The Federal Reserve will continue to go about its business and not be distracted by political considerations, the chairman of the central bank’s board said Wednesday in backing the independence of his agency.
He also said he supports use of the capital cyclical buffer (CCyB) – but at the right time under the right conditions.
Federal Reserve Board Chairman Jerome H. (“Jay”) Powell, in a press conference following the meeting of the rate-setting Federal Open Market Committee (which raised short-term interest rates by 25 basis points), that “political considerations play no role in our discussions” about setting interest rates.
Powell was responding to reporters’ questions about the impact on the FOMC of comments by President Donald Trump, who has recently hectored both Powell and the agency rate-setters about increasing interest rates. But Powell made it clear the committee – and the Federal Reserve – will keep going about its business.
“I’m not worried, because I know and everybody who works at the Fed knows we are going to continue doing our jobs they way we’ve always done them,” Powell said, responding to a reporter’s question about his concerns over Trump’s comments about Fed actions over interest rates.
(In the less-than-2-minute video, Federal Reserve Board Chairman Jerome Powell discusses how political considerations do not affect Fed rate-setting decisions.)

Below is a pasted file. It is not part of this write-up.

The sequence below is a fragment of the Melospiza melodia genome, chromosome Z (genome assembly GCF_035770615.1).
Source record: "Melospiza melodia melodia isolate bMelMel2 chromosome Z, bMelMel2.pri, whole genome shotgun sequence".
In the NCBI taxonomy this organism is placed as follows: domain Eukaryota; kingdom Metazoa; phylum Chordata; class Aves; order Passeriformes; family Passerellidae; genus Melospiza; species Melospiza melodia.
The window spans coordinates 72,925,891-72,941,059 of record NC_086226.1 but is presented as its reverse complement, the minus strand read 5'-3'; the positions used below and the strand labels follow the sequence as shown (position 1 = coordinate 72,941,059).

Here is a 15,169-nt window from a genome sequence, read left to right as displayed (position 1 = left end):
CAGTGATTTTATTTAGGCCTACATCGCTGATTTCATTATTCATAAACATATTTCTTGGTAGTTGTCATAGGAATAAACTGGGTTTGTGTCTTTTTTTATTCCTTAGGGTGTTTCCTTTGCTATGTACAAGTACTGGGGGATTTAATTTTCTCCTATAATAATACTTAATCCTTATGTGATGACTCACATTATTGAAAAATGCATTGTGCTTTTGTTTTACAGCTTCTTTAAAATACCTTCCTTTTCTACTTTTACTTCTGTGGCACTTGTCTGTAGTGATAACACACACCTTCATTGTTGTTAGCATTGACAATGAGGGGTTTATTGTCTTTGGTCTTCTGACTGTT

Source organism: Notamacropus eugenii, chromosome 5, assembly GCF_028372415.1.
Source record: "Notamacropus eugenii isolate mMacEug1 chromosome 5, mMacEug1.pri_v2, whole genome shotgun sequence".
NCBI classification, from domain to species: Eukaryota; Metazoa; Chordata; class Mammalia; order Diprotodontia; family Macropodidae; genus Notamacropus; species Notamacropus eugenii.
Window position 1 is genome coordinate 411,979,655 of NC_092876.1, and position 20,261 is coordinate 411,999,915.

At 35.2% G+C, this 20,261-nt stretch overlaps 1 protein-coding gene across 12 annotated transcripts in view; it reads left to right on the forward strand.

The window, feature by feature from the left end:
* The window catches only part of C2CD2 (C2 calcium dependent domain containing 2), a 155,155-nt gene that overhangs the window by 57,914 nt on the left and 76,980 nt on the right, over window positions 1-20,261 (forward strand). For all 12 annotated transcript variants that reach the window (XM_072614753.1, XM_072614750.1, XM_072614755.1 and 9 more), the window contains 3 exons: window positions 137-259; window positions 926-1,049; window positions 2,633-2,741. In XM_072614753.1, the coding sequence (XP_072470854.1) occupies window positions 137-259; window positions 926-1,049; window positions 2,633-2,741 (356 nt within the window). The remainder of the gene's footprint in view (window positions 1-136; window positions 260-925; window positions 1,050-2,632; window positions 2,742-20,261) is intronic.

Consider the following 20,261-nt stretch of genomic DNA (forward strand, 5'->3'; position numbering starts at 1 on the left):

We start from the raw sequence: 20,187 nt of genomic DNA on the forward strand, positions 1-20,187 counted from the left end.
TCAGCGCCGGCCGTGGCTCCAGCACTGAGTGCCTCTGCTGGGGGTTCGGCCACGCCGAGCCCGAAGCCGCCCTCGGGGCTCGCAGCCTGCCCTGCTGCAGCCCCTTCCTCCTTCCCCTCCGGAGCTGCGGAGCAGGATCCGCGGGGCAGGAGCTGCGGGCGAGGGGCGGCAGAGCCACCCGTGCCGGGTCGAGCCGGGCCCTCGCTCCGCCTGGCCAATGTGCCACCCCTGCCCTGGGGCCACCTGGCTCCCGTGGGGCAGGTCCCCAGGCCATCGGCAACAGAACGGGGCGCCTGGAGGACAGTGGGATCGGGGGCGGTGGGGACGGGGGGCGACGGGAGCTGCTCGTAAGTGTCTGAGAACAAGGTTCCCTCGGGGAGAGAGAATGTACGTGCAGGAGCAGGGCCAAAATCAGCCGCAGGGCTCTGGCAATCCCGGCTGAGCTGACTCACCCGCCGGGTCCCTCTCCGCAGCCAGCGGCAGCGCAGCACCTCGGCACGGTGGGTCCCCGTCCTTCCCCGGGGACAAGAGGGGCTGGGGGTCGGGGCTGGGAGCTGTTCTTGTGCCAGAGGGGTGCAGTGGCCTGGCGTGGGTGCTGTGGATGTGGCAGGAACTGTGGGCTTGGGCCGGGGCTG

“That involves getting the best thinking together, diverse perspectives. Every FOMC cycle, we talk to hundreds of people from all different parts of society – not just business people and market people,” Powell said. “We get survey data from thousands of people. So, we really do have a broad exposure to what’s going on in all different parts of the country.”
Regarding the CCyB, Powell acknowledged that Gov. Lael Brainard has spoken out about invoking its use. However, he indicated its use was not yet required. “That’s a tool I’d be absolutely willing to use, and happy to use” at such time that financial vulnerabilities have reached a point where it is necessary.
He said the board will likely consider that test early next year. However, he noted he recently gave a speech in which he said financial stability vulnerabilities right now are roughly moderate. “But I would want to leave my mind open on that,” he said.